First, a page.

The Sopranos (2013)

The sopranos cover
The Sopranos, more than any American television in memory, looks, feels and sounds like real life . . . it just may be the greatest work of American popular culture of the last quarter century. — TV Critic Stephen Holden in the New York Times (1999)

The first season of The Sopranos lasted thirteen weeks beginning on January 10 and ending March 4, 1999.  The subsequent critical and popular response was overwhelming and unprecedented for a cable-and-satellite series.  The Sopranos surpassed nearly everyone’s expectations.  Dozens of original programs are tested each year by networks, handicapped by critics, and sampled by audiences.  Viewers for their part are bombarded with a seemingly endless stream of promos and ads that are all intended to get them to watch what is supposedly the next sure-fire hit.  Most of these shows fall rapidly by the wayside, as an estimated three-quarters never make it beyond their first seasons.  Still, breakout series do occasionally transform a few select networks into the hottest destinations on TV—and The Sopranos did just that for HBO during the winter and spring of 1999.

At the time, HBO emerged as the most talked about, widely celebrated, and profitable network in all of television.  The tipping point was the extraordinary success of The Sopranos.  Previously in July 1997, Oz enjoyed a promising debut of 2.6 million viewers; Sex and the City garnered 2.75 million in June 1998; and The Sopranos 7.5 million in January 1999.  To be sure, these were robust numbers for any cable-and-satellite network at the time.  For HBO, though, these audience figures were even more striking when seen within the context of a subscriber base that then totaled slightly more than one-quarter of all of the television households in America.

Furthermore, HBO’s latest spike in popularity and prestige was just beginning.  By the start of its third season in March 2001, The Sopranos attracted 11.3 million viewers.  HBO was certifiably white hot in September 2002 when The Sopranos opened its fourth season to an audience of 13.4 million, which not only won its time slot, but placed “sixth for the entire week against all other prime-time programs, cable and broadcast,” despite HBO’s “built-in numerical disadvantage” (Castleman and Podrazik, Watching TV: Six Decades of American Television, Second Edition, 419).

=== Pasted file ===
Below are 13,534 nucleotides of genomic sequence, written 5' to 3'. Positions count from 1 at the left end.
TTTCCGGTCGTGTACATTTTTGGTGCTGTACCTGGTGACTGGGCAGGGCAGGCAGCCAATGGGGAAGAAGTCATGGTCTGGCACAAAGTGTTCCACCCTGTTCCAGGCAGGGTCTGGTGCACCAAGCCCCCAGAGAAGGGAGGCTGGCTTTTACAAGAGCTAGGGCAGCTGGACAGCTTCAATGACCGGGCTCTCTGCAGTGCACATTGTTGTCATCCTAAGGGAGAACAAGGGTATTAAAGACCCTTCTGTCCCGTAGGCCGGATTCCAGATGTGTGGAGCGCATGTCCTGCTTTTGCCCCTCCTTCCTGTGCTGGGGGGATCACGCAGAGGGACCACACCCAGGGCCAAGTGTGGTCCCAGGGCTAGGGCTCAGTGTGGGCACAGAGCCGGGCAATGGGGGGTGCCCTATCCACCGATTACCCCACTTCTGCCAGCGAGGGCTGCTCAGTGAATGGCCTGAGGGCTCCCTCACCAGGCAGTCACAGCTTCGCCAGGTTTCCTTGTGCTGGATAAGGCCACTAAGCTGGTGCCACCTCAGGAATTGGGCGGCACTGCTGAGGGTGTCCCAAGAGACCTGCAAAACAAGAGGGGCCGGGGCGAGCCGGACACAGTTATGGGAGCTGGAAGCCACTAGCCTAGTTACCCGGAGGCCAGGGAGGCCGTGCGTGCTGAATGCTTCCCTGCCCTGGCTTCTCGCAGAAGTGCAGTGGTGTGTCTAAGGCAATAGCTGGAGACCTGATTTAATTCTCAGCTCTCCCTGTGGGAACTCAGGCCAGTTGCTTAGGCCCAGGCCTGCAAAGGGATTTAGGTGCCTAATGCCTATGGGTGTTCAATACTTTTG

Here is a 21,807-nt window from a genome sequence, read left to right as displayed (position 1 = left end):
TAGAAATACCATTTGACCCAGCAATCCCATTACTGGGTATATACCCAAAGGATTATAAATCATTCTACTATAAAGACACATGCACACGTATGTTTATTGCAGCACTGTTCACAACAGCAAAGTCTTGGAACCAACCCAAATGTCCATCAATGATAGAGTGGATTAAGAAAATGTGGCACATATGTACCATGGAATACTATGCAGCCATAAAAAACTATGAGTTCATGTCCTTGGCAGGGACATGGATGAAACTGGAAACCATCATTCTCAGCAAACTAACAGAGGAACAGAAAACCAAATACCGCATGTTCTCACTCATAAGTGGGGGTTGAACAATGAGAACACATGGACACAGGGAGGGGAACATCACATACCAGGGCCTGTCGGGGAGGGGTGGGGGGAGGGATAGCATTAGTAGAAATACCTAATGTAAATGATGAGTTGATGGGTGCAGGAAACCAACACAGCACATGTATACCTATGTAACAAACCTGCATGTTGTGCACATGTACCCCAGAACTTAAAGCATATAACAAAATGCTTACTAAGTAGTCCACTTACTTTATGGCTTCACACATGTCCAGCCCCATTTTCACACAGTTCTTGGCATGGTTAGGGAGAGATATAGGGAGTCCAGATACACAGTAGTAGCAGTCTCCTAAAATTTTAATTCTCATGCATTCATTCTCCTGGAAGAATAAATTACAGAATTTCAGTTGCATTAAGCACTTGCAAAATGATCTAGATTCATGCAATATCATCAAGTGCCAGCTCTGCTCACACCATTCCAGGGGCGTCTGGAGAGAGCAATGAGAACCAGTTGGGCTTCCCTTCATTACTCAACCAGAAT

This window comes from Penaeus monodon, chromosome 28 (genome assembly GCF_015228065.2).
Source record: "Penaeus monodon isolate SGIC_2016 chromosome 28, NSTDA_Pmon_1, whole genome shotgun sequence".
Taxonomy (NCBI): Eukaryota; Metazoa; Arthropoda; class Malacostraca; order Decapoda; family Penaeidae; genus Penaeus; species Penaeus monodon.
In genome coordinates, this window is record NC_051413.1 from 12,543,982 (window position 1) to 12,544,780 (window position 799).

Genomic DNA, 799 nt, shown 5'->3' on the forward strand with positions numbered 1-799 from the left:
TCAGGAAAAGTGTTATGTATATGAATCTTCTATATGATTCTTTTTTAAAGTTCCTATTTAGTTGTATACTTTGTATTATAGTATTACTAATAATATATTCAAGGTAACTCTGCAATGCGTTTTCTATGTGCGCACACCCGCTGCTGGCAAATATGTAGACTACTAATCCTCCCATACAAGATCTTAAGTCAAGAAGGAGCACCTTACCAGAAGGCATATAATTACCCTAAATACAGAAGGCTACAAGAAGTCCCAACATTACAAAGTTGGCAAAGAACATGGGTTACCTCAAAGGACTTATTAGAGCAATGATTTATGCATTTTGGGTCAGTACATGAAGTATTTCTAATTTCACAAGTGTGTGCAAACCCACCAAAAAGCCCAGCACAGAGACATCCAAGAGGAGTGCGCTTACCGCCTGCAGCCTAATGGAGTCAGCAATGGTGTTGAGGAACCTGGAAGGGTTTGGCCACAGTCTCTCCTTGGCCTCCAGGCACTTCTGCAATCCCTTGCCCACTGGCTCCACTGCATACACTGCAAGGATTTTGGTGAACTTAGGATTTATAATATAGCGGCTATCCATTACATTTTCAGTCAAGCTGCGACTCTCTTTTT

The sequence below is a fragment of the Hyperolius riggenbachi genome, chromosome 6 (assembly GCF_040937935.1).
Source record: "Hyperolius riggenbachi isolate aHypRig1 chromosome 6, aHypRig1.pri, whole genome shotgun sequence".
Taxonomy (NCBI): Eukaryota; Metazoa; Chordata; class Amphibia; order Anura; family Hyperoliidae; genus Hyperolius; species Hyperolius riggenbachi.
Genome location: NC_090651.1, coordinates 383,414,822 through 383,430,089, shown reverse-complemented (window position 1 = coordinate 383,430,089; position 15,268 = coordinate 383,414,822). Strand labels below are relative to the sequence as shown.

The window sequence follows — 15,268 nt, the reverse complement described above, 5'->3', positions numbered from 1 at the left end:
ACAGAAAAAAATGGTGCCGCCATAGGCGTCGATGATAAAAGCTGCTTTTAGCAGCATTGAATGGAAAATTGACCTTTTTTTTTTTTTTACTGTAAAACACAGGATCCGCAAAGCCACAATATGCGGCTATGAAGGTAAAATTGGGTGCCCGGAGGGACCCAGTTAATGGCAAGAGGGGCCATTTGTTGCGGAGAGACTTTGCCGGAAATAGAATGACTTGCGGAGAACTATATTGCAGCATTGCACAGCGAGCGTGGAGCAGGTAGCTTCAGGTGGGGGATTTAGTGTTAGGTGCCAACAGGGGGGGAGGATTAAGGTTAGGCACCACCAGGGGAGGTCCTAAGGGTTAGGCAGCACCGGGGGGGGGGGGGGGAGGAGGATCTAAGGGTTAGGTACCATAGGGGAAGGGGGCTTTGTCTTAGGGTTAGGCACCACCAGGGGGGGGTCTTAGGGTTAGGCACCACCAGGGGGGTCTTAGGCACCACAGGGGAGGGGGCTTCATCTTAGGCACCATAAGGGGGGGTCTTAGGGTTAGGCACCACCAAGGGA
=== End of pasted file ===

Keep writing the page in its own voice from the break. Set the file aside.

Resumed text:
Even though Home Box Office was based on an entirely different economic model than most of the rest of the U.S. TV industry, it had beaten all of the advertiser-supported networks at their own game.  More significantly, it was also asserting once and for all that “the underlying assumptions that had driven television for six decades were no longer in effect” (Castleman and Podrazik, 419).  The momentum in the industry had shifted unmistakably and irrevocably away from the traditional broadcast networks and more toward the cable-and-satellite sector of the business with The Sopranos providing HBO with the kind of breakout hit it needed to compete for viewers with any channel on television.

In retrospect, The Sopranos won more than 50 major institutional awards over its six seasons, including 21 Emmys out of 111 nominations.  The Sopranos was also awarded back-to-back Peabody Awards in 2000 and 2001; it was selected the “5th Greatest Show of All Time” by TV Guide in 2002; and the Television Critics Association gave it both the “Outstanding Achievement in Drama” and the “Heritage Award” for “lasting cultural and social impact” in 2007.  Suffice to say, The Sopranos is widely recognized by industry professionals, critics, and viewers alike as being one of the most original and influential programs in TV history.

This volume examines the many sides of The Sopranos’ significance and impact as an innovative industrial product, artistic work, and sociocultural artifact.  For example, The Sopranos’ aftereffect is evident throughout prime-time programming in the United States and internationally (where it is currently syndicated in over seventy countries around the world), pushing the boundaries of language, violence, and sexuality, while also influencing the proliferation of flawed small-screen protagonists such as Vic Mackey of FX’s The Shield and Dr. Gregory House of Fox’s House, among many others.  This book will appear as part of Wayne State University Press’ “TV Milestone Series.”

The Sopranos (TV Milestones Series). Detroit, MI: Wayne State University Press, 2013.